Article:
John Paul II Entrusts His Future to Mary

Signals That Retirement Isn’t in the Program

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VATICAN CITY, OCT. 17, 2002 (Zenit.org).- When he marked the 24th anniversary of his pontificate, John Paul II left no doubt about his determination to continue as Pope.

He began his address Wednesday at the general audience in St. Peter’s Square by quoting what he said in the Kalwaria Zebrzydowska Shrine last Aug. 19.

«Most Holy Mother, […] obtain also for me the strength of body and spirit, so that I will be able to fulfill to the end the mission assigned to me by the Risen One,» the Pope said.

«I give to you all the fruits of my life and of my ministry, I entrust to you the future of the Church; […] I trust in you and to you I say once again: ‘Totus tuus, Maria! Totus tuus!’ Amen,» he added.

«Totus tuus» — All thine — has been the motto of his pontificate. It implies an act of consecration of his life to the Virgin Mary.

After thanking God «for the 24 years of my service to the Church in the See of Peter,» the Holy Father continued: «On this special day, I entrust once again to the hands of the Mother of God the life of the Church and that of sorely tried humanity.»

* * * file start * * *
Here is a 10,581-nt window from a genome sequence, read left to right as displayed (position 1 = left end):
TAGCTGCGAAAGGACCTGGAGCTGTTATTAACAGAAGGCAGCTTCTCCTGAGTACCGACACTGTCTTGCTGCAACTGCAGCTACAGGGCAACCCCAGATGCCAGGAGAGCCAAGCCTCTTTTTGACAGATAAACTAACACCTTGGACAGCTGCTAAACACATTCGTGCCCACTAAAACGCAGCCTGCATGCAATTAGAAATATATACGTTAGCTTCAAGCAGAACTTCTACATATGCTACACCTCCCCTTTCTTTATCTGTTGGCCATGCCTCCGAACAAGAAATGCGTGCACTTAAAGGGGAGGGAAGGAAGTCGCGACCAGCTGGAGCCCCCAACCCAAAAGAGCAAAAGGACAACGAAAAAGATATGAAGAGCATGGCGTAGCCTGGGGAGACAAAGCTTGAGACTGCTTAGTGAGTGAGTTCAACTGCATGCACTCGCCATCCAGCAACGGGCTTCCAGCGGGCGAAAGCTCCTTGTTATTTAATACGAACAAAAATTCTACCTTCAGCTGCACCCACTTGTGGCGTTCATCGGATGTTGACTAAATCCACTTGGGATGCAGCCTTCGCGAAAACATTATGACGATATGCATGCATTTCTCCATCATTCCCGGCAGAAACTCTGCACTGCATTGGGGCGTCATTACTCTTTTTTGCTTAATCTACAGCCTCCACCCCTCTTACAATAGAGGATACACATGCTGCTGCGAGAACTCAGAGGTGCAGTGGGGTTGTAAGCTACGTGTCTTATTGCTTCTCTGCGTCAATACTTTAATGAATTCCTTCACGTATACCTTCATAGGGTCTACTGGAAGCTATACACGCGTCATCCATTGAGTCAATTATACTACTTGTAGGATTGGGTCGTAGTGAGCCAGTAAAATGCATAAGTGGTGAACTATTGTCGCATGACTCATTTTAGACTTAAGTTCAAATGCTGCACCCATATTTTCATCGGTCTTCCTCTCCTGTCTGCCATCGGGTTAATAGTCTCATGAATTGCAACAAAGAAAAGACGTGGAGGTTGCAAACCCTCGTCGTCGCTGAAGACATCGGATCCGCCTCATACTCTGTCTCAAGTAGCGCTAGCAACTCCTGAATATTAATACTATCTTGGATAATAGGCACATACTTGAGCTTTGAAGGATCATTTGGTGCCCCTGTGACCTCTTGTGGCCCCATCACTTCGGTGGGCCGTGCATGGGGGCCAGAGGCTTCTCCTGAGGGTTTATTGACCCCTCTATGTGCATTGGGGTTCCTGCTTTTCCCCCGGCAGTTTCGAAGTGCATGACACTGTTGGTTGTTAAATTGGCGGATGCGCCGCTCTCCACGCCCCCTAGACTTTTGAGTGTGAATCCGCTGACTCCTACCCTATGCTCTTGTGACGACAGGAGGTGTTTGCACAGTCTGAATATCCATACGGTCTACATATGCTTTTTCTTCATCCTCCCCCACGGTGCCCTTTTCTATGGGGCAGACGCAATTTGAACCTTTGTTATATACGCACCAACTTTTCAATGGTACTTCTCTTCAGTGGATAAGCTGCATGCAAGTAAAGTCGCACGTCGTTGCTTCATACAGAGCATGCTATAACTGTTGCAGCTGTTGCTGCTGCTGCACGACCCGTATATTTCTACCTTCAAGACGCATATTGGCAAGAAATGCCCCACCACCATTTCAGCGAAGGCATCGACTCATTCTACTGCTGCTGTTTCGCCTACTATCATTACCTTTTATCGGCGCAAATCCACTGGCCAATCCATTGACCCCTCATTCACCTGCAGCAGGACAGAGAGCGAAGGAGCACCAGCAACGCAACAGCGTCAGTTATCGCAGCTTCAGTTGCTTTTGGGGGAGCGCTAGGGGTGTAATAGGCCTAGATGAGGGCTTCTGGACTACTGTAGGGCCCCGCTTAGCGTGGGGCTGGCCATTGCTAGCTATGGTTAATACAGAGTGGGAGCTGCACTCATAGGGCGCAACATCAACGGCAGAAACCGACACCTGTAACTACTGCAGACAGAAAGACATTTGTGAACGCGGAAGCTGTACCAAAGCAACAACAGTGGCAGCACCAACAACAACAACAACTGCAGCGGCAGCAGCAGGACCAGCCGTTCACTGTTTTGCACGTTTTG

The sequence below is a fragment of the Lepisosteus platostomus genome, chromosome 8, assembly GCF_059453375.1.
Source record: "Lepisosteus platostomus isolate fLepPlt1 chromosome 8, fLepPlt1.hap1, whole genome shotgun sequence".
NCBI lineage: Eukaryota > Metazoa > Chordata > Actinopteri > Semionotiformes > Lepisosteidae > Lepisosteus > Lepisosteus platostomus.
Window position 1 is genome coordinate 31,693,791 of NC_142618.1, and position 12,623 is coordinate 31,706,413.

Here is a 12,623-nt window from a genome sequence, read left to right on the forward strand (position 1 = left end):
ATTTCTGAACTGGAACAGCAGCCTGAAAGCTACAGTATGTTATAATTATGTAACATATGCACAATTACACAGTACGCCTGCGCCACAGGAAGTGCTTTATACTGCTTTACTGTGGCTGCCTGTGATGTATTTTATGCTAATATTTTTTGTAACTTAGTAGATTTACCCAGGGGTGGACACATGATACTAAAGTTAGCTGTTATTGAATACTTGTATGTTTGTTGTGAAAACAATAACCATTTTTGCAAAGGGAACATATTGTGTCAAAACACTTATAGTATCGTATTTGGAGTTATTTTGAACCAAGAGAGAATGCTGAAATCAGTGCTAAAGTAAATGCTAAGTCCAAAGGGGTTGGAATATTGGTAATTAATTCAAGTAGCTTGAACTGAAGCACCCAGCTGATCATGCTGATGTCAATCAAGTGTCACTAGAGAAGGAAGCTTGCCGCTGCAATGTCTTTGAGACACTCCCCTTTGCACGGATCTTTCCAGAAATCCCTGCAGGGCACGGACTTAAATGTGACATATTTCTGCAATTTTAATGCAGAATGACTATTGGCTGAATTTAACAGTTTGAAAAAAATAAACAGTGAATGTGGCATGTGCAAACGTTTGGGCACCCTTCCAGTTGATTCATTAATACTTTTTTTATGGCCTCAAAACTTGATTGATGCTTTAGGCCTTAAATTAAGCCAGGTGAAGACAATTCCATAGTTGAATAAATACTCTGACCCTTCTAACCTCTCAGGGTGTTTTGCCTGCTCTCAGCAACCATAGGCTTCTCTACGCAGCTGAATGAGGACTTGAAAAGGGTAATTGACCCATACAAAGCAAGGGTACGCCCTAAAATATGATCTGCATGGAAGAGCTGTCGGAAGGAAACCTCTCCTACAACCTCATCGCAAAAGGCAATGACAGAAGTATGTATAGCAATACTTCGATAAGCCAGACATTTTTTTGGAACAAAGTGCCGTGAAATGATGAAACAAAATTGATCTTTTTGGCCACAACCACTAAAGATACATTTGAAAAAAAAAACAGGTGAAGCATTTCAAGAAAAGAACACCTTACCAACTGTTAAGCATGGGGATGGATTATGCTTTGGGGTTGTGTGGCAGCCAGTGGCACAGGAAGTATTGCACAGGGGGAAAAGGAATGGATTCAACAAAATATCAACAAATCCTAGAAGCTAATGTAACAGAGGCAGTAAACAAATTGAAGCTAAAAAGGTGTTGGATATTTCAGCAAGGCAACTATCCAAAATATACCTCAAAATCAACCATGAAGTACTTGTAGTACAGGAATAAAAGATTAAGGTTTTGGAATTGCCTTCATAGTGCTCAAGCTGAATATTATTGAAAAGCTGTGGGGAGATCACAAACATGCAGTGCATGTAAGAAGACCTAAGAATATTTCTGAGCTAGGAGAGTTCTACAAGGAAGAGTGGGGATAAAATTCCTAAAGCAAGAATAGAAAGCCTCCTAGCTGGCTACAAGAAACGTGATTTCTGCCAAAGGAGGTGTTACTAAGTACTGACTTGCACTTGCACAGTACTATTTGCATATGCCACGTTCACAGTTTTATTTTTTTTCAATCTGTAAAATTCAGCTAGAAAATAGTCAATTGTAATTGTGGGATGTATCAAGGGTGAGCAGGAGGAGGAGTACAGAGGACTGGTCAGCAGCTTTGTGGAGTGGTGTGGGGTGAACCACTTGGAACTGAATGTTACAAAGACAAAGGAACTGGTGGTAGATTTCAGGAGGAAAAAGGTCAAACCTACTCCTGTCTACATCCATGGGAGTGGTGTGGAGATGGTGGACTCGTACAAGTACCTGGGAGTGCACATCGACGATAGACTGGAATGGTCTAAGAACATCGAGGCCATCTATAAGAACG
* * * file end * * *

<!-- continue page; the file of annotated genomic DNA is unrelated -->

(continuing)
«To her I also entrust my future. I place everything in her hands, so that with a Mother’s love, she will present it to her Son,» he said.

The Pontiff’s words countered media-fed rumors about his resignation.

As early as 1985, a French book, «Daily Life in the Vatican Under John Paul II,» addressed the possibility of the Pope’s resignation. The Vatican Press Office did not take the trouble to deny its assumptions.

Rumors were rampant from 1992 to 1995, a period when the Pope underwent surgery and reached his 75th birthday, the mandatory age of retirement for bishops.

The first time the Holy Father referred to the matter was on May 17, 1995, when he said: «First of all, I renew before Christ my offer of availability to serve the Church for as long as he wills, abandoning myself completely to his holy will. I leave to him the decision as to when and how he will relieve me of this service.»

The Pope has since repeated this position publicly. Still, on the eve of his last trip to Poland, some French and German newspapers said he would resign and enter a monastery.

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